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Seminiferous tubules
Seminiferous tubule in cross-section (large tubular structure - center of image) with sperm (black, tiny, ovoid bodies furthest from the outer edge of the tubular structure). H&E stain.
Latin tubuli seminiferi
Gray's subject #258 1243
MeSH A05.360.444.849.700
1: Testicular septa
2: Convoluted seminiferous tubules
3: Testicular lobules
4: Straight seminiferous tubules
5: Efferent ductules
6: Rete testis

Seminiferous tubules are located in the testes, and are the specific location of meiosis, and the subsequent creation of gametes, namely spermatozoa.

The epithelium of the tubule consists of sustentacular or Sertoli cells, which are tall, columnar type cells that line the tubule.

In between the Sertoli cells are spermatogenic cells, which differentiate through meiosis to sperm cells.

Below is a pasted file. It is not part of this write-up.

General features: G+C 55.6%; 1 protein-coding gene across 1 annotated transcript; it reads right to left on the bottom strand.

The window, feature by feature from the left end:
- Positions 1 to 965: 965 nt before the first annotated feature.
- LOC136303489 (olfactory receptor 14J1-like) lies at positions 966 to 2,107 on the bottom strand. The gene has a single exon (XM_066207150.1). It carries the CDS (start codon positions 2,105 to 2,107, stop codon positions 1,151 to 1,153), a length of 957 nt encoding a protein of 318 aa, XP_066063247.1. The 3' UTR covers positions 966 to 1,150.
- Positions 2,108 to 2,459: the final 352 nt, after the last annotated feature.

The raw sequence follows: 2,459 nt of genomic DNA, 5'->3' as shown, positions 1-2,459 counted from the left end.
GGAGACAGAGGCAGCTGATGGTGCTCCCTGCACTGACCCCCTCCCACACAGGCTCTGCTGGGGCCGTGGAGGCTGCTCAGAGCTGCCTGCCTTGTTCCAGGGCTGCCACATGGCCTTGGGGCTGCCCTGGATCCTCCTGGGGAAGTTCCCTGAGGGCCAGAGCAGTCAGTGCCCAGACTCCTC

There are two types: convoluted and straight, convoluted toward the lateral side, and straight as the tubule comes medially to form ducts that will exit the testis.

The seminiferous tubules are formed from primitive sex cords. It is the medullary cords which develop into the seminiferous tubules and the cortical cords regress. The cords were formed from the gonadal ridge.

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File:Seminiferous tubule.JPG

microscopic shot of seminiferous tubule (cross section)


photomicrograph of rat testis

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